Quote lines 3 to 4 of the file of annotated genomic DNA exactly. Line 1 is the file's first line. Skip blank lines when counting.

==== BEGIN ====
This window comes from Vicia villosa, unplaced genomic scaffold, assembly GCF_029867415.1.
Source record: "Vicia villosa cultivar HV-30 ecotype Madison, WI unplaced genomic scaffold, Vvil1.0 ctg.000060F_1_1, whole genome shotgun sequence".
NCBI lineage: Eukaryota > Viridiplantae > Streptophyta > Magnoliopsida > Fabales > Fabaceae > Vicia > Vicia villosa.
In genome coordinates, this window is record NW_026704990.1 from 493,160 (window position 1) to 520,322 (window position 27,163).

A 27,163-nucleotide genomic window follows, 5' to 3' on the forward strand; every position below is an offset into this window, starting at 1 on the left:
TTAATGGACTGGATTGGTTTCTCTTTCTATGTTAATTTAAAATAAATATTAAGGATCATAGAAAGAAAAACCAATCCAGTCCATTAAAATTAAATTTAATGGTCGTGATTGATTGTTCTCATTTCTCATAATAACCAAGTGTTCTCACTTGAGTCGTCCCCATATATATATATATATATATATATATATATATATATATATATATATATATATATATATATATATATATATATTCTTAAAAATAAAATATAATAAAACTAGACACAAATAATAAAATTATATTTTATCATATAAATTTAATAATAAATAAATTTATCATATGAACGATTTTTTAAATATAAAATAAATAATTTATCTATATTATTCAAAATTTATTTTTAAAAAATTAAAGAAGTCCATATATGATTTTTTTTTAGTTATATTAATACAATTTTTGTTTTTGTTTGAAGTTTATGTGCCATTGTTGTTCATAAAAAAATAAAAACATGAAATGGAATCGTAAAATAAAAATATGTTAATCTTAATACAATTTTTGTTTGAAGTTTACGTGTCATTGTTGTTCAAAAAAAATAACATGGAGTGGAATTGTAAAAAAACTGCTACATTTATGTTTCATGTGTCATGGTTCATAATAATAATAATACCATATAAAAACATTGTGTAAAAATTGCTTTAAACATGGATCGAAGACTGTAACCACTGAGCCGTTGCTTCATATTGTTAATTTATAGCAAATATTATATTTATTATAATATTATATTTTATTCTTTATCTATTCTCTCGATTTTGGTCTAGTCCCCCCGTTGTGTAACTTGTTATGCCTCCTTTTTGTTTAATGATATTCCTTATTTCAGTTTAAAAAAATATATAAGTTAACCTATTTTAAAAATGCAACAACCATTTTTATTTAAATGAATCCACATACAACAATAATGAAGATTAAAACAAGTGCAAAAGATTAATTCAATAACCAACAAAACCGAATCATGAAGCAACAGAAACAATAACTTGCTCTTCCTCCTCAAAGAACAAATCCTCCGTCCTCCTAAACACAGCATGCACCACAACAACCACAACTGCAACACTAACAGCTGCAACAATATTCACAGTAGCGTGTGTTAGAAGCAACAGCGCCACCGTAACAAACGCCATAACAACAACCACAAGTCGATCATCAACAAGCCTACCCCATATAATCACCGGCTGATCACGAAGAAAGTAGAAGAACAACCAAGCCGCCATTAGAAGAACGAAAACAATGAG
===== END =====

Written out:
NCBI lineage: Eukaryota > Viridiplantae > Streptophyta > Magnoliopsida > Fabales > Fabaceae > Vicia > Vicia villosa.
In genome coordinates, this window is record NW_026704990.1 from 493,160 (window position 1) to 520,322 (window position 27,163).